Foodtech is filling our stomachs with innovation

Foodtech: the morally nutritious sector

There are many industries that seek to change the world, but foodtech has a direct impact on more than just ourselves

AI will change the world. Fintech helps make the world go round. Semiconductors are what physically support our digital infrastructures. But there’s one sector among Israeli high-tech that has risen above the ranks as perhaps one of the most altruistic and exciting ones yet.
The foodtech industry and the developments coming from it.

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Foodtech is filling our stomachs with innovation
(Photo: Shutterstock)

Foodtech has seen an explosion in recent years, in no small part because of the work Israeli companies are doing within it. Since 2020, more than $1 billion has been invested in Israeli alternative protein startups - with $623 million coming from private investors in 2021 alone, according to data provided by Good Food Institute Israel. Startup Nation is second only to the U.S, both in alternative protein and cultivated and fermentation startups. Roughly one-third of the world’s foodtech investment goes to Israel.
“Foodtech is one of my favorites because food is one of the loves of life,” said Israel Innovation Authority CEO Dror Bin during this year’s FoodTechIL 2022 conference hosted by Strauss Group and The Kitchen Hub in Tel Aviv. The event took place earlier this month and welcomed 1,700 attendees from Israel, Asia, Europe, and America. Visitors saw 75 foodtech companies and got to experience the future of the food industry.
We attended the expo and saw firsthand how foodtech is offering healthy and environmental alternatives to the meat and dairy we eat each year. Companies like SavorEat and Redefine Meat produce alternative ‘meats’ that practically match the taste and texture of the real thing without the need to farm animals; Zero Egg makes an artificial egg that goes perfectly into a breakfast wrap without the added health risks; Plenty makes realistic vegan cheese based on almonds and cashews which omit preservatives, artificial flavors, and processed starches.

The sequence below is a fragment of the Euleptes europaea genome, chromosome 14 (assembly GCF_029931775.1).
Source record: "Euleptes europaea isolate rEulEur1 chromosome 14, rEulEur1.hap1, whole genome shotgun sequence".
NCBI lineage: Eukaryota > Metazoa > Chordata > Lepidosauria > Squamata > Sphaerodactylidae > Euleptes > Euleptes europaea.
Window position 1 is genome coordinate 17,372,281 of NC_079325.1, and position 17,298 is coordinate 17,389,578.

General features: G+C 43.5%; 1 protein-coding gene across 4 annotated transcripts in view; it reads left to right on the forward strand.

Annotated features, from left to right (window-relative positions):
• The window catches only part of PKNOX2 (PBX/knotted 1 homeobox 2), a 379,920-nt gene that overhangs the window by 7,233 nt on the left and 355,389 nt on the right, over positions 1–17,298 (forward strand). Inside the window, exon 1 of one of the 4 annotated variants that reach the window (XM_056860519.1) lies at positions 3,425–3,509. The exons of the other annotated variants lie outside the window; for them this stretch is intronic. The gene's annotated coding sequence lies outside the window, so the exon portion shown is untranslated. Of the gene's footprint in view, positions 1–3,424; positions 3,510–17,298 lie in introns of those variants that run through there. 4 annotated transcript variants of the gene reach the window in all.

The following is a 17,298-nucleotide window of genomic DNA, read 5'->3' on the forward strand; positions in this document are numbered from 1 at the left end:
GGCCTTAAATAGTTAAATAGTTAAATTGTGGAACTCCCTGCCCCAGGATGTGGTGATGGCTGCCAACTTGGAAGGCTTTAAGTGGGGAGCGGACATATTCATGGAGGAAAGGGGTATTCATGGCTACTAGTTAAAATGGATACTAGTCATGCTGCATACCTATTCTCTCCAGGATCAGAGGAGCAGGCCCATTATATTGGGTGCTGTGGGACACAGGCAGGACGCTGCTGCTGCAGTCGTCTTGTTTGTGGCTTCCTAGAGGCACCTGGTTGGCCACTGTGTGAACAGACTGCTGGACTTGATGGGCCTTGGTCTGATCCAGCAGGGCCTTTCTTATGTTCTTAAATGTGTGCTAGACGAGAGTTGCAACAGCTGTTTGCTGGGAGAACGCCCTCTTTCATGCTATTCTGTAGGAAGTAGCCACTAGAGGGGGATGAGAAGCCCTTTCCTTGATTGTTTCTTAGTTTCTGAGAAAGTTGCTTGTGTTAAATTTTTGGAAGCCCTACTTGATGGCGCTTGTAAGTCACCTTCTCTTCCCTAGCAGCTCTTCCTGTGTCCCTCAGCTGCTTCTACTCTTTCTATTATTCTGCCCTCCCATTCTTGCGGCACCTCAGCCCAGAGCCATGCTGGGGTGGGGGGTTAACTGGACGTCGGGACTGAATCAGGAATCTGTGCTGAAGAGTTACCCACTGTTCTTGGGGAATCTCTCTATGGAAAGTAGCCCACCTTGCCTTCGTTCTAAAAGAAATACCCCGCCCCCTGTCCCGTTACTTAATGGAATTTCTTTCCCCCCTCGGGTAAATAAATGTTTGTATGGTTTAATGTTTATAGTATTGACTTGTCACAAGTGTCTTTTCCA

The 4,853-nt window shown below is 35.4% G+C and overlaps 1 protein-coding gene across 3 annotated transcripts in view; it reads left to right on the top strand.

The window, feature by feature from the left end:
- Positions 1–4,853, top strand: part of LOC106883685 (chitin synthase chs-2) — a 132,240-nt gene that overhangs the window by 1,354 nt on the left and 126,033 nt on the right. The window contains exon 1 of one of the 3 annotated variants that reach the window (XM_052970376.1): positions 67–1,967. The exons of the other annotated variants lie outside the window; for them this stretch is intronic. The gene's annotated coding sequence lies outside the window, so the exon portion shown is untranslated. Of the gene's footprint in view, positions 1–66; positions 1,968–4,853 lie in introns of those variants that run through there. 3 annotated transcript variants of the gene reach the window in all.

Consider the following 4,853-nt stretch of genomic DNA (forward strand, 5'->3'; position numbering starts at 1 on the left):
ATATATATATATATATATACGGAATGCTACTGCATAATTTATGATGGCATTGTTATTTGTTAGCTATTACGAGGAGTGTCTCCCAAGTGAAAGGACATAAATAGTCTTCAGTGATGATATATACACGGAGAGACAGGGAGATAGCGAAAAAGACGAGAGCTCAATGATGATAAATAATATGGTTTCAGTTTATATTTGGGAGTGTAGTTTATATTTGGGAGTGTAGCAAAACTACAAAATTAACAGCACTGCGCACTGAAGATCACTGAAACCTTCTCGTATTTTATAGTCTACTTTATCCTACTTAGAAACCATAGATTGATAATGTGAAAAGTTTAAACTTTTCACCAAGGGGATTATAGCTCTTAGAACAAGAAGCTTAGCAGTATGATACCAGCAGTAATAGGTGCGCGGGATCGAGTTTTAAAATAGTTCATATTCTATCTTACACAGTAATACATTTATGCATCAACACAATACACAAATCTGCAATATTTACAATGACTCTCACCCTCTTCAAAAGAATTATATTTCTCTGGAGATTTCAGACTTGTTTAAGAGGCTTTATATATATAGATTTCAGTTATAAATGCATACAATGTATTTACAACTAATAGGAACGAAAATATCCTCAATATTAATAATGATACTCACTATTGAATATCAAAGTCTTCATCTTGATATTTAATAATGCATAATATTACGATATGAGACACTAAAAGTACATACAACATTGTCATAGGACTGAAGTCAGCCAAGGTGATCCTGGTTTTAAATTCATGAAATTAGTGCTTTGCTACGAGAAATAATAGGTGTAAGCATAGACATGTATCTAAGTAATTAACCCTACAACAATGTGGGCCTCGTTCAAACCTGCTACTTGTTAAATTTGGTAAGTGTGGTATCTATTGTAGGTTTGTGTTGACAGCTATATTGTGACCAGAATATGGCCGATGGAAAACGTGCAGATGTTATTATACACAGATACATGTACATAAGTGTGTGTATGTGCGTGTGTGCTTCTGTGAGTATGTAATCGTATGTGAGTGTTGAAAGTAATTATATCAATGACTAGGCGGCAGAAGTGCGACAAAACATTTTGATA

The future of food is filled to the brim with tech and innovation.
One of the reasons that foodtech is so exciting is because it hits a trifecta of causes that appeal to conscientious people: healthier foods that can avoid some of the risks associated with today’s diets in western worlds; reducing the amount of CO2 and water waste produced when breeding animals; to save the lives of those who are only bred to be slaughtered as meat. If something can be good for animal welfare, the environment, and our own health, then there are few reasons to ever hesitate to embrace the innovation currently being developed.
Today, the companies producing these alternative foods generally appeal to the ‘flexitarian’ movement: those who admit they will not stop eating meat but wish to reduce their intake. And that’s ok. Progress made to change the views of those who are skeptical to consume lab-grown or plant-based meat may take time. It is important to consider how the moral arguments in foodtech outweigh any initial skepticism that might occur.
It might sound sanctimonious, but the data speak for itself: Approximately 14.5% of Global Greenhouse Gas emissions come from the meat and dairy industry - something that can be reduced if we ate less meat. According to Redefine Meat, beef requires 15,500 liters of water per kilo of the end product, compared to vegetables, which require only 300 liters.
Eating less meat also directly impacts our health. It is not that we need to eat less meat entirely, but eating less bad meat can improve our health. Sodium, cholesterol, and fats found in processed foods will be avoided if consumers decide to pivot to affordable alternative meats that can be easily replaced.
Israel being the second-biggest foodtech hub also means that its religious community can one day try the sacrilegious cheeseburger. By replacing either the meat or dairy (or both), those who follow religious dietary requirements can expand their menus. There might be questions raised about adapting a food diet that has been followed for thousands of years, but the ability to do so will be there for each individual.
I love meat as much as anyone. I find it hard to look at a menu and not order the dish with the meatiest option. But I find it harder to look around at what is happening in Israel’s foodtech sector and not be inspired by what the future holds. An industry that aims to improve the personal, social, and global lives of society is good, actually!
For now, I look forward to one day looking at a menu and wondering why we ever needed meat at all.

James Spiro is an editor and journalist at CTech. He has a blog at Times of Israel and can be found on Twitter at @JamesSpiro